Stillwater, MN Real Estate
Stillwater is the Queen City of the St. Croix Valley, a highly popular day-trip destination that is celebrated throughout the Twin Cities area for its historic buildings, antique shops, restaurants, and of course, for its picturesque setting on a hill overlooking the river. In addition to its character and scenery, the Stillwater real estate market is also a very desirable place to live. Stillwater is known for having a strong school system, a variety of housing options, and is home to several exciting new condominium developments.
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Stillwater Homes & Condos
As a collection of distinct residential districts, Stillwater offers more variety in housing than one would expect for a compact town of 15,000 residents. Stillwater homes range from century-old properties to brand-new houses. Buyers can find Stillwater homes set on narrow town lots or on wide-open acreage. Especially in its historic neighborhoods, homes in Stillwater offer a change of pace, that mythic Main Street lifestyle, yet is only miles from metropolitan employment centers and cultural attractions.
As the condo craze swept the nation, real estate developers flocked to Stillwater. Over 400 new Stillwater condos were built in a little over 3 years. Developers came to Stillwater to capture a lifestyle that one might call an escape from the hustle and bustle of most urban developments. Stillwater Condominiums take in the beauty of historic Stillwater and the serene views of the St. Croix River. Stillwater waterfront condos are located just steps from the St. Croix River. Waterfront condominiums include the Lofts of Stillwater, the Stillwater Mills, and the Terra Springs development, featuring the Riverview at Terra Springs, and Terra Springs III. Downtown Stillwater condos have provided an opportunity for many people to call Downtown Stillwater home.
Commercial & Residential Development in Stillwater, MN
Stillwater's topography has been ideal for its authentically small-town character. Industry is located on the river flats, with commerce and early housing built on a steep hill just above. At the hillcrest, a spacious plateau provided buildable lots for Stillwater homes that were separated by elevation from non-residential activity, while still being within convenient walking distance of downtown. Later postwar development, including the inevitable commercial strip, was accommodated to the west, along and north of Highway 36. Thus the Stillwater real estate market encompasses very distinct districts —residential and commercial— which flow from one to the next without losing their own identity or compromising their visual character.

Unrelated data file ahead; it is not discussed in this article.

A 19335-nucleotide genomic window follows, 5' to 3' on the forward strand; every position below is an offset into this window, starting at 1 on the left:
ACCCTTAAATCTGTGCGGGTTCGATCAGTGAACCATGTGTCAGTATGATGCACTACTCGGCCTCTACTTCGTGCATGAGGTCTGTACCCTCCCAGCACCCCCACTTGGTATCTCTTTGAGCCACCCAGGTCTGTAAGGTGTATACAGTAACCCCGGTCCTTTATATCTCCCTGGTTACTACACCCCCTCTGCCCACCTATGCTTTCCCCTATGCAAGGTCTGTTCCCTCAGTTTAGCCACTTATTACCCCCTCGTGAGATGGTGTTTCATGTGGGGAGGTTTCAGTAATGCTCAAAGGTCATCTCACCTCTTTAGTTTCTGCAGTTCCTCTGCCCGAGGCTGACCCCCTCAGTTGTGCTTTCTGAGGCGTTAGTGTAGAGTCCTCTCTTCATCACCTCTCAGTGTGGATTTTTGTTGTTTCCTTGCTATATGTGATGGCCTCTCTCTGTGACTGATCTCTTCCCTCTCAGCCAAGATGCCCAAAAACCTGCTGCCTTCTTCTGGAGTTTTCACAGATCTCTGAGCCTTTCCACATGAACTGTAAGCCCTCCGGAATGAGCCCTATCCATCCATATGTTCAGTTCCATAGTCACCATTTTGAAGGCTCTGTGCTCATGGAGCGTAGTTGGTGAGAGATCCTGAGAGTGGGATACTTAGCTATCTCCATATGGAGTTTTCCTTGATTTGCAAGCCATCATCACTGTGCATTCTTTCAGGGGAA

The most recent development in Stillwater is uphill to the west, and is both contemporary and conventional. By contrast, the plateau area is an archetype of late-nineteenth/early twentieth century residential neighborhoods, now highly valued for their pedestrian scale and walkablity.
Among the dozens of landmark homes in Stillwater, standouts include a late-1860s Italianate house at 106 Chestnut Street; the 1868 French Second Empire McKusic Cottage at 504 N. 2nd Street; and the 1889 Lammers House, a handsome Queen Anne at 1306 S. 3rd Street. Perhaps the best-known Stillwater monument is the 1936 Lowell Inn at 102 N. 2nd Street. This play on Mount Vernon features marvelously overdone dining rooms, and is a favorite overnight stays
History of Stillwater, Minnesota
First settled in 1837, Stillwater styles itself as the "Birthplace of Minnesota." It was among the first European settlements in what is now Minnesota. Many of the early pioneers arrived in the future state by way of Stillwater until St. Paul became the practical port of entry. Throughout much of the 1800s, Stillwater was a major logging and lumber milling center. That that role was eventually usurped by Minneapolis, with its St. Anthony Falls waterpower and the much larger timber shed reached by the Mississippi River and its tributaries.
Like many New England towns (from which founders of both eastern Minnesota in general and Stillwater in particular came), Stillwater ultimately benefited from the vicissitudes of commerce. With a strong local economy in the nineteenth century, the town gained dozens of handsome, substantial buildings in the early decades of its existence. Stillwater then experienced relative economic decline, as compared to St. Paul and Minneapolis, but it largely escaped the erratic razing and rebuilding common to growing local economies. Thus Stillwater's historic townscape remained mostly intact. By the postwar years, Stillwater was unique in the metropolitan area for the size and character of its townscape —now considered a precious resource.
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